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Alton Spectator History

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O.M. Adams & Edward Breath, two enterprising young men of Alton, started a newspaper at Upper Alton called the Alton Spectator. The first number made its appearance January 21st, 1832. The firm of Adams & Breath was dissolved April 20th of the same year. On the 20th of October, 1832, the office of the Spectator was removed from Upper Alton to Alton City. Mr. Breath continued the publication until September 20th, 1834, when he sold the press and material to J.T. Hudson, who continued [as] Editor and publisher until June 20th, 1836, when W.A. Beatty bedcame Editor and publisher, and held control until November 25th of the same year, after which D. Ward published eight numbers. On the 10th of February, 1837, the office passed into the hands of William Hessin, who on the 17th of October of the same year sold a half interest to Seth T. Sawyer. The latter continued with the paper but a short time. Mr. Hessin remained sole proprietor until December, 1838, when he sold the Spectator office to J. Clark Virgin, and soon after, its publication was suspended...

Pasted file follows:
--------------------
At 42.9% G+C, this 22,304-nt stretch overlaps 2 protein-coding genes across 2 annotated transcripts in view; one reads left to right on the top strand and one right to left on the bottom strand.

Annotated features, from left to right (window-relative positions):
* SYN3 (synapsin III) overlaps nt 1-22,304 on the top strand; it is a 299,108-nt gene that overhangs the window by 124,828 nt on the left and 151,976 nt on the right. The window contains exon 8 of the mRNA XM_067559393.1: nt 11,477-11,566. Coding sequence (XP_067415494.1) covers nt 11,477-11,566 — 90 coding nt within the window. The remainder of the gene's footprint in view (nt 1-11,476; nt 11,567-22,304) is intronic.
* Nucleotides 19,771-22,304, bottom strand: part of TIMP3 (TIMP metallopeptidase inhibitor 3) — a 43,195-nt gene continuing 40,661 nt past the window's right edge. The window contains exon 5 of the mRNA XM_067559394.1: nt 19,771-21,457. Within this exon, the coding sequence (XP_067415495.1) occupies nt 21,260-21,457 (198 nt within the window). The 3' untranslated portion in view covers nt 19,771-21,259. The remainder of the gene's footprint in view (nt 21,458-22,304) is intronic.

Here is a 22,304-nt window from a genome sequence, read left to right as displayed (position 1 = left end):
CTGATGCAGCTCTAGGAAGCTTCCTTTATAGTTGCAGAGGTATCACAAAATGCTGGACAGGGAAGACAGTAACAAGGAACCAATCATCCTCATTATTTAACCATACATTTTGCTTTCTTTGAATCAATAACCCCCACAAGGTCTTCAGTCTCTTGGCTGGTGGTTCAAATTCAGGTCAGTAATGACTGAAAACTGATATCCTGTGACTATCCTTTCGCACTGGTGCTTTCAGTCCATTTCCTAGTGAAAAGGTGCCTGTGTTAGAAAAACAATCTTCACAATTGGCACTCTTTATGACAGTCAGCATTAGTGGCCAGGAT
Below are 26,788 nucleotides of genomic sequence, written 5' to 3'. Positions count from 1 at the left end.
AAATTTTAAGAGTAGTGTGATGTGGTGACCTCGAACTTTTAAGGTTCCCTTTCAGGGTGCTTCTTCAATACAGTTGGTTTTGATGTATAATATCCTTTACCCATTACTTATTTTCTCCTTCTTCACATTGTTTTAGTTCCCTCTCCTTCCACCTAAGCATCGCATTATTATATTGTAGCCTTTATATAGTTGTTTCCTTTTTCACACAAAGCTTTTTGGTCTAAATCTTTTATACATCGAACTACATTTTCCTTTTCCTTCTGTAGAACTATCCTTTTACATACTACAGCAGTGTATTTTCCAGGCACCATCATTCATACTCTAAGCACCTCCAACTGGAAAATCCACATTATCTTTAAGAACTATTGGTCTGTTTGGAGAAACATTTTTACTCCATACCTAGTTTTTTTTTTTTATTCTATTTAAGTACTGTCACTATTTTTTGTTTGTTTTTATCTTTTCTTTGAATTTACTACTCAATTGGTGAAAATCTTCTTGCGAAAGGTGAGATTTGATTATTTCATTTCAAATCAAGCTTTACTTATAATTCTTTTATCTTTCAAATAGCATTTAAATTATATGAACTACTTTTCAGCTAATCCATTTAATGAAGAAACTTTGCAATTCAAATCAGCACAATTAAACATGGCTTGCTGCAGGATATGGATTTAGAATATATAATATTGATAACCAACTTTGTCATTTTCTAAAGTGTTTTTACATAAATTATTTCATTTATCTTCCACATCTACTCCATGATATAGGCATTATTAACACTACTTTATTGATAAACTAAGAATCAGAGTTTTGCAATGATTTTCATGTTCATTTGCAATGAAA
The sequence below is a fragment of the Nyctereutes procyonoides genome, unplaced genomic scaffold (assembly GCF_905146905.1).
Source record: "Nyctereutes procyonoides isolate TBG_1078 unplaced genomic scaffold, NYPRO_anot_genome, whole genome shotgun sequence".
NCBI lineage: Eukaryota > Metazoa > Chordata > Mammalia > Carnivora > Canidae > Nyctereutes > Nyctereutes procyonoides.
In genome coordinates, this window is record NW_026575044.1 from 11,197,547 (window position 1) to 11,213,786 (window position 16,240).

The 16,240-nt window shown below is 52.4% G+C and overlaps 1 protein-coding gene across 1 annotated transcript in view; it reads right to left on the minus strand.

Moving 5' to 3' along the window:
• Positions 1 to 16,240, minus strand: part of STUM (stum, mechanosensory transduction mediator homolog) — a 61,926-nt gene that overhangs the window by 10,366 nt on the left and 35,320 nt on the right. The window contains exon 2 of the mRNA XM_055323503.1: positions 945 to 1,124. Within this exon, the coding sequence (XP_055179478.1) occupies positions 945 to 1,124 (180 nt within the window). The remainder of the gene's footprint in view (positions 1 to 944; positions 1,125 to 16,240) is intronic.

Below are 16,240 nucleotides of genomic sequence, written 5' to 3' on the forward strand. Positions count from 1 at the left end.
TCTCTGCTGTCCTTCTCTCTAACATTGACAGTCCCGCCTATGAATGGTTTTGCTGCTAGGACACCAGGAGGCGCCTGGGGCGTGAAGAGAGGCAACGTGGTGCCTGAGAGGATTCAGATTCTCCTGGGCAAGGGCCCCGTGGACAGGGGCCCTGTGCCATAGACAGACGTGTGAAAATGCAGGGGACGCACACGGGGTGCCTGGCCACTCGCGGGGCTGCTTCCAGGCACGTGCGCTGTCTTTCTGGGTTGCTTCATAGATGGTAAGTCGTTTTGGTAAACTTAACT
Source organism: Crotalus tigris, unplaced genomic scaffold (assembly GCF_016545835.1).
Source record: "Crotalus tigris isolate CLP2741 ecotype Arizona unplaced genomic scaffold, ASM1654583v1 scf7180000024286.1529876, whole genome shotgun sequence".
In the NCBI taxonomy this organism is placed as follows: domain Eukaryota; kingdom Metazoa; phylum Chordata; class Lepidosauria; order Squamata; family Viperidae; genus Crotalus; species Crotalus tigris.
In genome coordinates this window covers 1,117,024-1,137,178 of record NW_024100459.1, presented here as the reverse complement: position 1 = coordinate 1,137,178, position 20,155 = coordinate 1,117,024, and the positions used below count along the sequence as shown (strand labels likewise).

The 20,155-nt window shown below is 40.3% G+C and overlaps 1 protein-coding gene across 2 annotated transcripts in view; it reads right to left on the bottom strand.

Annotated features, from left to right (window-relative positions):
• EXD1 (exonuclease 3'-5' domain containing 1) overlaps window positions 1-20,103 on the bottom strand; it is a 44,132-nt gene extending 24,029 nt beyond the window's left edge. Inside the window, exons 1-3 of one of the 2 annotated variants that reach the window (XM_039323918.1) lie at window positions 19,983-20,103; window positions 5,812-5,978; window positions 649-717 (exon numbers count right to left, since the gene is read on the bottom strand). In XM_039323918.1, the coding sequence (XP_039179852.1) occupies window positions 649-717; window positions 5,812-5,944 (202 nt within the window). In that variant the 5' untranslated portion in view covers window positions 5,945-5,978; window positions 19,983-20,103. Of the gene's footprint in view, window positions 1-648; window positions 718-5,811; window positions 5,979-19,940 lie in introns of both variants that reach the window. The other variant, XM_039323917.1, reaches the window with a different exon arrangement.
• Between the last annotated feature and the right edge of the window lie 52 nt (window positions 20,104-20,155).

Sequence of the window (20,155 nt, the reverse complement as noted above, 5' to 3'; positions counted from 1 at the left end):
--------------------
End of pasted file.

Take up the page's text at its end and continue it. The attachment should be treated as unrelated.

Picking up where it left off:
The Spectator was originally a five column folio; subsequently was enlarged to a seven column, same form. From an old copy we gather much of its history and that of Alton. Its columns were well filled with home advertisements, from which we judge that in its first years it was a paying investment. Its editorial columns were taken up with discussions of the banking system of the country, which then seemed to be the leading question. In politics it advocated the principles of the Whig party.

(From The History of Madison County, Illinois by W.R. Brink & Co., 1882).